Conferencing Policy Settings: AllowIPVideo


 

This article is part of the series An In-Depth Guide to Conferencing Policy Settings.

 

 

Parameter/Property Name

Allowed Values

AllowIPVideo

 

This is a per-organizer setting.

·         TRUE: IP video can be used in a meeting. This is the default value.

·         FALSE: IP video cannot be used in a meeting.

 

Lync Server Control Panel Equivalent Setting: Audio/Video

 

 

 

Remember the song Video Killed the Radio Star? If you don’t, the song basically says that, once television and video became popular, then radio was doomed:

 

In my mind and in my car, we can’t rewind we’ve gone too far.

Pictures came and broke your heart, put the blame on VTR.

 

After all, once you’ve seen video, who’s ever going to care about plain old audio again? And there’s nothing you can do about that, is there?

 

Well, not necessarily. Take Microsoft Lync 2010, for example. Video is a key component in Microsoft Lync: by default users are allowed to conduct video conferences and to make video calls. At the same time, however, we also realize that, in some organizations, administrators might not want users clogging up the network with bandwidth-intensive video conferences. That’s why the conferencing policies used in Microsoft Lync Server 2010 all feature the AllowIPVideo setting.

 

Um, why do the conferencing policies used in Microsoft Lync Server 2010 all feature the AllowIPVideo setting? Here’s why: because that setting lets you (the administrator) decide whether or not users can host online meetings that include video. Would you prefer that your users (or at least some of your users) not be able to host video conferences? No problem; in that case, simply track down the appropriate conferencing policy and set the value of AllowIPVideo to False:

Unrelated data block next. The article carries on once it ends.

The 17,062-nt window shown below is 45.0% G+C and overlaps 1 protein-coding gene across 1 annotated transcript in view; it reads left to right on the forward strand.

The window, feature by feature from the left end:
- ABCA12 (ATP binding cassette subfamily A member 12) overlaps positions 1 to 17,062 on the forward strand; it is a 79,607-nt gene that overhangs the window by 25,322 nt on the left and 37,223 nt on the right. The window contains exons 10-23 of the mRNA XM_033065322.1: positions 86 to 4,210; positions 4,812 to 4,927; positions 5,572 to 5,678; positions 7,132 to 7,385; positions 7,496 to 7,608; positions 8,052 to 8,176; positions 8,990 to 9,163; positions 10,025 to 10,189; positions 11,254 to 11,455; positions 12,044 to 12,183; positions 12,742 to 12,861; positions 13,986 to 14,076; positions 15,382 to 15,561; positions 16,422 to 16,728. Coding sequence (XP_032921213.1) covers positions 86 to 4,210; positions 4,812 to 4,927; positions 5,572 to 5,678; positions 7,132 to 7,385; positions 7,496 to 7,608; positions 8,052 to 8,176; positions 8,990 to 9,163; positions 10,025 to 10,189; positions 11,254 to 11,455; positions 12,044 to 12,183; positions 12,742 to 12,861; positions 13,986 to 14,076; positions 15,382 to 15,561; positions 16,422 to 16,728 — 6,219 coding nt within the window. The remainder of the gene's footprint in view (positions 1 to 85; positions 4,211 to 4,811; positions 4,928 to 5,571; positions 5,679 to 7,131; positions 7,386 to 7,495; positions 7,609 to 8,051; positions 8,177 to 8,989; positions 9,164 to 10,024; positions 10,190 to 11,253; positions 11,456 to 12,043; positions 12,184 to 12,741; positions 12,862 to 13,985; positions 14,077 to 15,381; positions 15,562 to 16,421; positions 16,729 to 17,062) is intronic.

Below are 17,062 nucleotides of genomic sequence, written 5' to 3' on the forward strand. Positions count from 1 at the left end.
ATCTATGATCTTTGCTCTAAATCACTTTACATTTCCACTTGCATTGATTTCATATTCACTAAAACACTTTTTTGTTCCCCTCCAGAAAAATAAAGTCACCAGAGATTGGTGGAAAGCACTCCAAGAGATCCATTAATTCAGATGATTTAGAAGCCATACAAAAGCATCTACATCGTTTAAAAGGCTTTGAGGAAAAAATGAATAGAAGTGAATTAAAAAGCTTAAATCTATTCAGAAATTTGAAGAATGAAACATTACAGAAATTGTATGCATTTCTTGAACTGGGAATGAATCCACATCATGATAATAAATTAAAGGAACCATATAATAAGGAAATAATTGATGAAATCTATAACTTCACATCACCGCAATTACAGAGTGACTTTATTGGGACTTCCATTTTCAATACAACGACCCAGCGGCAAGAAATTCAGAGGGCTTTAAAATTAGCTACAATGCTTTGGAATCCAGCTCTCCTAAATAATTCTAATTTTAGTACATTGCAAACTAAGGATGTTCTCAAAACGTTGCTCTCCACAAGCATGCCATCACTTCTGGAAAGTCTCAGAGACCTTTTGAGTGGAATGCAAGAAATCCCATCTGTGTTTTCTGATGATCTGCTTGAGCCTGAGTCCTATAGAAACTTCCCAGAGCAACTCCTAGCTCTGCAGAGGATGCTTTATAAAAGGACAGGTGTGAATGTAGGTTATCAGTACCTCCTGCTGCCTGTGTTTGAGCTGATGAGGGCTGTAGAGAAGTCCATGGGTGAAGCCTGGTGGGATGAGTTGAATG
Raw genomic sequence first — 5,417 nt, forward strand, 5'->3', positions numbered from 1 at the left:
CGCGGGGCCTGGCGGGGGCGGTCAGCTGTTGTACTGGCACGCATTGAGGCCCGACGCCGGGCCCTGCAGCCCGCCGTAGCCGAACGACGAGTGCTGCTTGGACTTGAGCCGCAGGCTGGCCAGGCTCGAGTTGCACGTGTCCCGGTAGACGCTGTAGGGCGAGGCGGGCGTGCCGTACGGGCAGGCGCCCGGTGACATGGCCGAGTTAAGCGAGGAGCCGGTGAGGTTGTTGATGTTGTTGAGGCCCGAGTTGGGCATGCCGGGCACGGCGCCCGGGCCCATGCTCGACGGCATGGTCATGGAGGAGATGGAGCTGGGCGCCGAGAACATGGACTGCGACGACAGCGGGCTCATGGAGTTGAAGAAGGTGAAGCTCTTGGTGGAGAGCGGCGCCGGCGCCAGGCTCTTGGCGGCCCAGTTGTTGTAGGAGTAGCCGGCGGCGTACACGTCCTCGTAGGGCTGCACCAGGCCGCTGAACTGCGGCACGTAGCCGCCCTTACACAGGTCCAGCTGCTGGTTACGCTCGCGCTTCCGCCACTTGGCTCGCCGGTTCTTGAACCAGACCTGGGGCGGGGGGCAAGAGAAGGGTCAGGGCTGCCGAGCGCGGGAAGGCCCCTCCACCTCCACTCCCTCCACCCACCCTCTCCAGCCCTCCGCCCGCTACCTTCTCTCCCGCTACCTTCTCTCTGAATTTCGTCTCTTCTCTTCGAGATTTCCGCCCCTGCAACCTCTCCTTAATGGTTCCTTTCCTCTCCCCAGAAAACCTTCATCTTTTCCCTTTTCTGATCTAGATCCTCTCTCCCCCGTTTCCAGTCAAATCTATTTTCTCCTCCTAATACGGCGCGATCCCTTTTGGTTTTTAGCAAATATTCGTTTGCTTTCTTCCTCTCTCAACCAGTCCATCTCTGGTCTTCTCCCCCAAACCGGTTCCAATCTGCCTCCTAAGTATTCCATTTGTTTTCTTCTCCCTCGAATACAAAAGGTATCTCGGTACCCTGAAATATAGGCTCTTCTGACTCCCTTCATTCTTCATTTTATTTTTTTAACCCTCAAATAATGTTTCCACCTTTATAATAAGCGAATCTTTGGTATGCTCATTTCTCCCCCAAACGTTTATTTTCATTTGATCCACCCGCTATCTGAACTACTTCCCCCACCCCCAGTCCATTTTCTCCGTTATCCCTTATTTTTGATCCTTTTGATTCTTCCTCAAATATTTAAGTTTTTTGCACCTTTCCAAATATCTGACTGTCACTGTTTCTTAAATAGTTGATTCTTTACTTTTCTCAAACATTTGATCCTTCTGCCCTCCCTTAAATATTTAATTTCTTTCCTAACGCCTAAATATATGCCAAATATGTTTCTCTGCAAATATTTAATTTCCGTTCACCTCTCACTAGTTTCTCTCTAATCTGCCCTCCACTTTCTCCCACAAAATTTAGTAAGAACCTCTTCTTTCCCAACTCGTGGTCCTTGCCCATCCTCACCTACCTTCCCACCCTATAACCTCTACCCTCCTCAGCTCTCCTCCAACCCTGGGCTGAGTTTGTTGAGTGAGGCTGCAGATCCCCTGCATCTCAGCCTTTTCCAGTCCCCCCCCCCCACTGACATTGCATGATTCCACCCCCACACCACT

Set-CsConferencingPolicy –Identity global –AllowIPVideo $False

 

Or, if you’d prefer to allow video, then set AllowIPVideo to True:

 

Set-CsConferencingPolicy –Identity global –AllowIPVideo $False

 

So is there anything you need to keep in mind when working with the AllowIPVideo setting? Well, now that you mention it, there are two things that you need to keep in mind. First, this setting applies only to conferences: communication sessions that involve three or more people. If you want to prevent users from making peer-to-peer video calls (“peer-to-peer” being defined as a session that involves just two people) then you need to modify the EnableP2PVideo setting.

 

Second, AllowIPVideo is a per-organizer setting: that means the setting applies to the person who organized the meeting and, by extension, to everyone who participates in that meeting. What does that mean? Well, suppose we have two users with two different conferencing policies:

 

User

Conferencing Policy

AllowIPVideo

Pilar Ackerman

global

False

Ken Myer

RedmondConferencingPolicy

True

 

Pilar Ackerman’s conferencing policy does not allow video. So what’s going to happen, video-wise, if Pilar organizes a meeting? Here’s what’s going to happen: nothing. No one in that meeting will be allowed to use video; in fact, the option to add video to the conference will not be available:

 

 

OK, now suppose Ken Myer hosts a meeting. Will Ken be allowed to use video in that meeting? You bet he will. And so will everyone else in the meeting. That’s because, when it comes to video conferencing, the only thing that matters is the meeting organizer’s conferencing policy:

 

Oh, and before you ask, we tried that. Suppose we’re allowed to do peer-to-peer video but not allowed to do video conferencing. With that in mind, we start a peer-to-peer session, a session in which video is allowed. Now, what happens if we add a third person to that session; will we be allowed to use video in that three-person session? Nope; once we add a third person, and start using Lync Server’s conferencing capabilities, we lose the right to use video in the session. Furthermore, we won’t be able to use video even if someone drops out and we go back to a two-person get-together: once a conference, always a conference. At that point the only way to use video is to discontinue the session and start a new peer-to-peer session.

 

 

 

 

 

 

 

 

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